MirageOS is a collection of libraries and a system for assembling them into unikernels. What happens if you want to make changes to those libraries and test them with a new unikernel?
Say, for example, I have a static website (like this blog) that I build in MirageOS. I want to make some changes to the TCP implementation against which the blog is built. In order to do that, I need to do all the following:
- figure out which module to change
- figure out which package provides that module
- get the source for that package and instruct the package manager to use it instead of the release
- make changes
- reinstall the package with your changes
- rebuild the unikernel completely
- see whether changes had the desired effect
Here’s a quick primer on how.
As a result of great encouragement from colleagues and friends, I gave a few talks in September.
Persistent Networking with Irmin and MirageOS, which I gave at the OCaml Workshop, is a talk on sticking a persistent database into various levels of the network stack. (It includes demonstrations from What a Distributed, Version-Controlled ARP Cache Gets You, as well as an Irmin-ified NAT device that I haven’t yet written up here.
Most instructions on how to get started with OCaml packages now advise the user to get started with opam, which is excellent advice. Getting up and running with opam is pretty easy, but I wasn’t sure where to go from there when I wanted to modify other people’s packages and use the modifications in my environment. I wish I’d realized that the documentation for making packages has a lot of applicable advice for that use case, as well as the apparent target (making your own packges from scratch).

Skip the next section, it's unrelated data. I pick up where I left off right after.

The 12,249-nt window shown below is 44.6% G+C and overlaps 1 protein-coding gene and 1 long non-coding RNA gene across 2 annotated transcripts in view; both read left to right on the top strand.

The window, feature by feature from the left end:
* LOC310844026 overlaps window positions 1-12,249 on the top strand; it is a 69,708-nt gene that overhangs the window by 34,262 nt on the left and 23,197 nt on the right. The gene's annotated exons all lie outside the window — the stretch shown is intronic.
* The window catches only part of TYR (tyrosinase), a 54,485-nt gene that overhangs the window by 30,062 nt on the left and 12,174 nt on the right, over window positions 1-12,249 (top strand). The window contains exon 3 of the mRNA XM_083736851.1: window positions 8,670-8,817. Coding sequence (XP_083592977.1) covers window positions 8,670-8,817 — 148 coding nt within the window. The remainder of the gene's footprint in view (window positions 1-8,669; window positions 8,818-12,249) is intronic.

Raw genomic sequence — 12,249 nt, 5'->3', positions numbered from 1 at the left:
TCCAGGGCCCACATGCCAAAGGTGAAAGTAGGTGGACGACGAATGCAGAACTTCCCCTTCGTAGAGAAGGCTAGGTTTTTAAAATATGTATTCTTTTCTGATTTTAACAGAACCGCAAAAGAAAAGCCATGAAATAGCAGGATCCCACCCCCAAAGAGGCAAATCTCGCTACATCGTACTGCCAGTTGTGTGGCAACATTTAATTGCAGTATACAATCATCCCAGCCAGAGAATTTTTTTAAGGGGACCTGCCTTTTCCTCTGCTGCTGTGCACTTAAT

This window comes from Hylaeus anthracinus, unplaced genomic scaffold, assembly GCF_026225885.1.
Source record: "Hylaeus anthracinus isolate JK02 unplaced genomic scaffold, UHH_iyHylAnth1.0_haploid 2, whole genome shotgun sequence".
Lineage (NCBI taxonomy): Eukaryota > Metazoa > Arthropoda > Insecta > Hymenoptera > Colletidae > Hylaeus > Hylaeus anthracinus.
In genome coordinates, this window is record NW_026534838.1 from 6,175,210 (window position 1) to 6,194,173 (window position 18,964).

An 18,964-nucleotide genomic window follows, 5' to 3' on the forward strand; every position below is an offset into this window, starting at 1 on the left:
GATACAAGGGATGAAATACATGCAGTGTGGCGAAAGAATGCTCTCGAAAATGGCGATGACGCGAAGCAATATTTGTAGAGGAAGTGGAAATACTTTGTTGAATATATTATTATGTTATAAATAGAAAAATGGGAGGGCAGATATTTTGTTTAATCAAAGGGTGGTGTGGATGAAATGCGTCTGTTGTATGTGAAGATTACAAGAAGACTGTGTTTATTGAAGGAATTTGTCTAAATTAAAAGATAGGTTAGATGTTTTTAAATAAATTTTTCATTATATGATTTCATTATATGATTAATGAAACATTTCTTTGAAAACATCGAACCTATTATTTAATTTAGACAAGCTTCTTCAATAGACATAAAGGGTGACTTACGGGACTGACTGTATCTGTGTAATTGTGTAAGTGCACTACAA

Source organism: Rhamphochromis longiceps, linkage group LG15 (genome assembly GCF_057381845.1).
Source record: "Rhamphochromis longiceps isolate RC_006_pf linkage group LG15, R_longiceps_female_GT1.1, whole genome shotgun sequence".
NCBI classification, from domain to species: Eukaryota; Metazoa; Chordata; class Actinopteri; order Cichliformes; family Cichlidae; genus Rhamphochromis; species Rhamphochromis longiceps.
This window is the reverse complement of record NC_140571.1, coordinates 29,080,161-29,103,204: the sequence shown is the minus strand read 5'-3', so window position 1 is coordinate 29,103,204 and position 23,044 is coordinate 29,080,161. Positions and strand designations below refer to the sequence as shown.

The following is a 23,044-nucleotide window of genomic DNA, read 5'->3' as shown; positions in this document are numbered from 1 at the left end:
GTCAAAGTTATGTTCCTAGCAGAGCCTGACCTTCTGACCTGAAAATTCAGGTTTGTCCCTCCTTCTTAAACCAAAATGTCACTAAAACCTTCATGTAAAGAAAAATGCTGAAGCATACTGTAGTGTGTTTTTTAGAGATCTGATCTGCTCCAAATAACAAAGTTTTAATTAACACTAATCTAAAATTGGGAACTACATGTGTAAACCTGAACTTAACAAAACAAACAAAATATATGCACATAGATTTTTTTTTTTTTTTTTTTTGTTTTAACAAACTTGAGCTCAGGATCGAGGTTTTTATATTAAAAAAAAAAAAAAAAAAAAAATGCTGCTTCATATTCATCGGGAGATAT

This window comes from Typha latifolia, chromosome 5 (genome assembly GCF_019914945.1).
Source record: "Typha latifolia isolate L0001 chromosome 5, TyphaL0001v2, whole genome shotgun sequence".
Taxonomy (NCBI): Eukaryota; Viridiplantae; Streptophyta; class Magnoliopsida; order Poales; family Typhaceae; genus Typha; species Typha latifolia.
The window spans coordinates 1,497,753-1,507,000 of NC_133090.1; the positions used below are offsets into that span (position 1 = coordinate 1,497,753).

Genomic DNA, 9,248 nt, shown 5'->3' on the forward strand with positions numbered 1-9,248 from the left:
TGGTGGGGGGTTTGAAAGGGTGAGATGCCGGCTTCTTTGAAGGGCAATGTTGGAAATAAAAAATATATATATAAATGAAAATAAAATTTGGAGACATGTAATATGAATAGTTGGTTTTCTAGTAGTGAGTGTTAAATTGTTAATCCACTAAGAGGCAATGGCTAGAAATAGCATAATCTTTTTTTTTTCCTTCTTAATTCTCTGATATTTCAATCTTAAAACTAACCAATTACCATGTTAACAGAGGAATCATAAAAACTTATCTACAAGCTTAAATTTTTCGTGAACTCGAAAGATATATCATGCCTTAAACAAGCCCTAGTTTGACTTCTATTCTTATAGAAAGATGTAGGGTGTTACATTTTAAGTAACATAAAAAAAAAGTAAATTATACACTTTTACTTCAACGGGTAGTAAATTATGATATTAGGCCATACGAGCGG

In 2014, I spent 12 weeks at the Recurse Center, formerly (and at the time) known as Hacker School. After finishing up my time there in May of that year, a lot of people asked me reasonable questions like:
- How was the Recurse Center?
- Was attending RC worth your time?
- What did you learn at the Recurse Center?
My response to these questions was “I don’t know yet! It’s too early to say.” Now that more than a year has passed, I think I might have some idea of where to start.
git (and its distributed version control system friends
darcs) have some great properties. Not only do you get a full history of changes on objects stored in them, you can get comments on changes, as well as branching and merging, which lets you do intermediate changes without messing up state for other entities which want to work with the repository.
That’s all pretty cool. I actually want that for some of my data structures, come to think of it. Say, for example, a boring ol’ key-value store which can be updated from a few different threads – in this case, a cache that stores values it gets from the network and the querying/timeout code around it. It would be nice if each thread could make a new branch, make its changes, then merge them into the primary branch once it’s done.
It turns out you can totally do that with Irmin, “the database that never forgets”! I did (and am still doing) a bit of work on sticking a modified version of the MirageOS address resolution protocol code’s data structures into Irmin:
$ git log --all --decorate --oneline --graph
* 68216f3 (HEAD, primary, expire_1429688434.645130) Arp.tick: updating to age out old entries
* ec10c9a entry added: 192.168.3.1 -> 02:50:2a:16:6d:01
* 6446cef entry added: 10.20.254.2 -> 02:50:2a:16:6d:01
* 81cfa43 entry added: 10.50.20.22 -> 02:50:2a:16:6d:01
* 4e1e1c7 Arp.tick: merge expiry branch
| * cd787a0 (expire_1429688374.601896) Arp.tick: updating to age out old entries
* | 8df2ef7 entry added: 10.23.10.1 -> 02:50:2a:16:6d:01
* 8d11bba Arp.create: Initial empty cache